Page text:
Additionally, there are SEVERAL other locations with similar crypts, one in particular which holds a significant inscripted poem, beseeching the visitors to think about death. Capela dos Ossos in Portugal, serves to remind us of our mere mortality and temporary station in the world as humans.
Our goal was more to point out the interesting poem that can be found within the walls of this place.
We felt that was more thought-provoking and appropriate to the subject of the meaning of life, and death, and where we figure in the scheme of things when each of us gets down to it, really.
We felt it was trying to tell us, as we looked at the eerie bones stacked up along the walls, and into the fleshless skulls piled high: Hey YOU, do not hurry past us so quickly! Your curiosity brought you this far, now stay a minute and LOOK at US! SEE us? YES! We are dead, and you, my friends, shall be dead too, someday. Yes, it IS an uncomfortable thought isn’t it? But we want you to slow down and think about who we were, what we were, what we did in life, what we contributed to the world as living human beings—then we want you to think about what YOU are doing with your own life, with your own gifts, and what you are giving to your own world around you. Are you making the best of what you have and doing what you ought? The longer you pause to ponder these things here, the wiser you shall be, the better you shall hope, the better you shall live out your days afterward…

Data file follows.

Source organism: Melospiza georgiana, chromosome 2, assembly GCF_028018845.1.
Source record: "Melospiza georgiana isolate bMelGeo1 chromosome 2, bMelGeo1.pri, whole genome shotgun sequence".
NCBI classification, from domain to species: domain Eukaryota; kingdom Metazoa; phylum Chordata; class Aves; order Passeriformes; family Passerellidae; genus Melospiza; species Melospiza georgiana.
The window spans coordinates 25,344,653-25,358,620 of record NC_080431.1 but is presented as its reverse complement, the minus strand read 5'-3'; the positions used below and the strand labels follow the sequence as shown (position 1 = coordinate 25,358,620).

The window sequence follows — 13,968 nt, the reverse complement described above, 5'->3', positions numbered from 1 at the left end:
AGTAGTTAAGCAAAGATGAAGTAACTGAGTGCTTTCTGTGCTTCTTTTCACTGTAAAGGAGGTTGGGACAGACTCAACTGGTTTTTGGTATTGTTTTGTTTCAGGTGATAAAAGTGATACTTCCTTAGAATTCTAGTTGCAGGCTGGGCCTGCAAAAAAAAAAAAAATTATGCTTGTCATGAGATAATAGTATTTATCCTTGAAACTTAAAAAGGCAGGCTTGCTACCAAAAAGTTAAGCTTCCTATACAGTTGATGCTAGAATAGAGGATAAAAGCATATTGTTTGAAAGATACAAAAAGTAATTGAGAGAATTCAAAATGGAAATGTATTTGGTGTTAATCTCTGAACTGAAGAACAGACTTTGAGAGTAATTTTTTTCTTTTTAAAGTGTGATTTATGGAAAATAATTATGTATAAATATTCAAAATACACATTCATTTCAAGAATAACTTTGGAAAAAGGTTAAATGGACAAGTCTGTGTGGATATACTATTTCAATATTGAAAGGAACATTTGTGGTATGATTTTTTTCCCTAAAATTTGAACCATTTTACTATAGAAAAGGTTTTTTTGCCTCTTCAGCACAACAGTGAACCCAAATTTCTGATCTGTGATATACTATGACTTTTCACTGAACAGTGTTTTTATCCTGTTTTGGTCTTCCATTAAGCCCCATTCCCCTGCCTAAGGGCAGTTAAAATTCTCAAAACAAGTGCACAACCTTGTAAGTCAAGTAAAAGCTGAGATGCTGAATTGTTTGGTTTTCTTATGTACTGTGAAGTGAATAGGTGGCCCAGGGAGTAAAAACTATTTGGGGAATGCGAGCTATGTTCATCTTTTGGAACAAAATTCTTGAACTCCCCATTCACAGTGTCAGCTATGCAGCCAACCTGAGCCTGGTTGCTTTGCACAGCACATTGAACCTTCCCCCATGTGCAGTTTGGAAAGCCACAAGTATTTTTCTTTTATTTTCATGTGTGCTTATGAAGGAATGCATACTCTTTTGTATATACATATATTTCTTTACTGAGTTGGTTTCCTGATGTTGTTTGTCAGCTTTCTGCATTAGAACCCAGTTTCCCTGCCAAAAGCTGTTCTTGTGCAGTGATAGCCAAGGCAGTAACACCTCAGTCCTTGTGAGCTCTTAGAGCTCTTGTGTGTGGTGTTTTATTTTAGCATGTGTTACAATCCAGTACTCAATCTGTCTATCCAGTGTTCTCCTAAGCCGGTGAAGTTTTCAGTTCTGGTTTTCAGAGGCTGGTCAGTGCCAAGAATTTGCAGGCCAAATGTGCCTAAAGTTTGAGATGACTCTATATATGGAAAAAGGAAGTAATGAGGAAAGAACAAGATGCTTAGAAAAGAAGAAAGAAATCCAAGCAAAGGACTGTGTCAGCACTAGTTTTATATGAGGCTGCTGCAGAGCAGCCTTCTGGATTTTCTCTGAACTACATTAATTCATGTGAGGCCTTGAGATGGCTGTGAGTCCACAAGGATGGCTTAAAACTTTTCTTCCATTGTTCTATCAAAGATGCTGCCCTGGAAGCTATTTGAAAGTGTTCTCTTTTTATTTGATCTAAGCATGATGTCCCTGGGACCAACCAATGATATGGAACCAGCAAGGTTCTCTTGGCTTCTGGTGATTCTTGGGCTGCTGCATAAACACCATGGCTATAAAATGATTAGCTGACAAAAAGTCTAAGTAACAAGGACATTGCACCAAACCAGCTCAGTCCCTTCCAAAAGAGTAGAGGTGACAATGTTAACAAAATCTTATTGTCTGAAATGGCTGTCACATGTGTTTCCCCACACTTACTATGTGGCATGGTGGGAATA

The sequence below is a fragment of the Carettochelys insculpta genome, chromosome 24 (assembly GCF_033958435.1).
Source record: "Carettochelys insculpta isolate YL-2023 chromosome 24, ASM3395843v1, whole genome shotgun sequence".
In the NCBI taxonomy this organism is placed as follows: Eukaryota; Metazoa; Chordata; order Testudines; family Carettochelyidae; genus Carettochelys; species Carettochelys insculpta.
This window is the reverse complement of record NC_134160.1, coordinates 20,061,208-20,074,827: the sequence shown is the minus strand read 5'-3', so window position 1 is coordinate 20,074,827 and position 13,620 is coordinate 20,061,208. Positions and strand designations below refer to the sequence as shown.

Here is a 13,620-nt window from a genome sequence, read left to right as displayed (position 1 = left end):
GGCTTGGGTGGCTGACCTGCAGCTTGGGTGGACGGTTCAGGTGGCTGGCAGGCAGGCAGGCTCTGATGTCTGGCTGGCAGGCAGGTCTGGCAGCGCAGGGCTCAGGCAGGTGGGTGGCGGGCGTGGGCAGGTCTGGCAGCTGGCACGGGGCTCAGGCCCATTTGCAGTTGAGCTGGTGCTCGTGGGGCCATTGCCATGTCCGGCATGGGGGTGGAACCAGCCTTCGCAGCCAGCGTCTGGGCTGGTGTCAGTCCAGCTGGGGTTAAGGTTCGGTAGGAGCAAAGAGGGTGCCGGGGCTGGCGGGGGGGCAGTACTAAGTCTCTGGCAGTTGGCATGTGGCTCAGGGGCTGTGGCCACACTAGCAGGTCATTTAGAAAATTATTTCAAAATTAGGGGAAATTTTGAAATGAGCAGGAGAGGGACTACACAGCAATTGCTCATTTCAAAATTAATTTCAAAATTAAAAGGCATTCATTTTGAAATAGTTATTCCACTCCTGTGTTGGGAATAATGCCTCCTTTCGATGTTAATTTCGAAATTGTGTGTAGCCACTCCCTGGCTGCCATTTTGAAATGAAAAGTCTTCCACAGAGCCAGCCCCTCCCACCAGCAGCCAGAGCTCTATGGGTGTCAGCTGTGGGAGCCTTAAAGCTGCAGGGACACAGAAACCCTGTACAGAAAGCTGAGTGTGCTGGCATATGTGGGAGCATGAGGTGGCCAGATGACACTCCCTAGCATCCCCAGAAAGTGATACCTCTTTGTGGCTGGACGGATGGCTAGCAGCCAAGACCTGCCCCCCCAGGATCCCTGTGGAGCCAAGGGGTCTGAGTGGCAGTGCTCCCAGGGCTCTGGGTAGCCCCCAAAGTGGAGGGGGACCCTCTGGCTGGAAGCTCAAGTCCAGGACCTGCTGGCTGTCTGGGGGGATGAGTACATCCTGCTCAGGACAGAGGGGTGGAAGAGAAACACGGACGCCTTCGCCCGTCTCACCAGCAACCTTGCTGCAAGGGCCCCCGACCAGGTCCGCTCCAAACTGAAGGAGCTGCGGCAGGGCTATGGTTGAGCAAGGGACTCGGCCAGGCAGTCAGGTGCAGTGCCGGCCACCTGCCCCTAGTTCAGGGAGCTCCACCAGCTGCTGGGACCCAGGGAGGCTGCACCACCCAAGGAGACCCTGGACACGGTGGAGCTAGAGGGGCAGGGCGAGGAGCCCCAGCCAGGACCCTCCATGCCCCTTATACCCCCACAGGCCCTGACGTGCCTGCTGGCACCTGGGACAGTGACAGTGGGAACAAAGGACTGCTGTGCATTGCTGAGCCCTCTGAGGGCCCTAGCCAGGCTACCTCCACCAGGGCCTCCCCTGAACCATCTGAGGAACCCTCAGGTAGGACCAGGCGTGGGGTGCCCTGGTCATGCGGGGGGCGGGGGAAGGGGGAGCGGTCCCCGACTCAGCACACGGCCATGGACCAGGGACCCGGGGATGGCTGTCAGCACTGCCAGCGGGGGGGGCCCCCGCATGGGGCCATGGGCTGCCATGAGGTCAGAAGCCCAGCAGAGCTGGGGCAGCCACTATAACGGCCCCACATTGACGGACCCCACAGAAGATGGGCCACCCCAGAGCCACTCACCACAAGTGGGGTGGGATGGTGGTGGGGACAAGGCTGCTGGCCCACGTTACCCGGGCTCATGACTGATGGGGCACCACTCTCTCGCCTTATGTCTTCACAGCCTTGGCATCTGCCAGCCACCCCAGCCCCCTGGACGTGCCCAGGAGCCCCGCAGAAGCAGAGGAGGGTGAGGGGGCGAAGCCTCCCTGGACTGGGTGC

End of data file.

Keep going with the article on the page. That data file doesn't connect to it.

We are crediting the
following to the Wikipedia where it included a number of pages dedicated to this place and its history, and this wonderful, solemn poem—in the original Italian along with an English translation:
Inside the Capela dos Ossos a poem about the need to reflect on one’s existence hangs in an old wooden frame on one of the pillars. It is attributed to Fr. António da Ascenção Teles, parish priest of the village of São Pedro (wherein the Church of Saint Francis with its Capela dos Ossos was erected) from 1845 to 1848.
|Aonde vais, caminhante, acelerado?
Pára…não prossigas mais avante;
Negócio, não tens mais importante,
Do que este, à tua vista apresentado.
Recorda quantos desta vida têm passado,
Pondera, que influido d’essa sorte,
Porém, se os olhos aqui levantas,
por Padre António da Ascenção
|Where are you going in such a hurry traveler?
Stop … do not proceed;
You have no greater concern,
Than this one: that on which you focus your sight.
Recall how many have passed from this world,
Ponder, you so influenced by fate,
If by chance you glance at this place,
by Fr. António da Ascenção (translation by Fr. Carlos A. Martins, CC)
©2014, C.S. Thompson.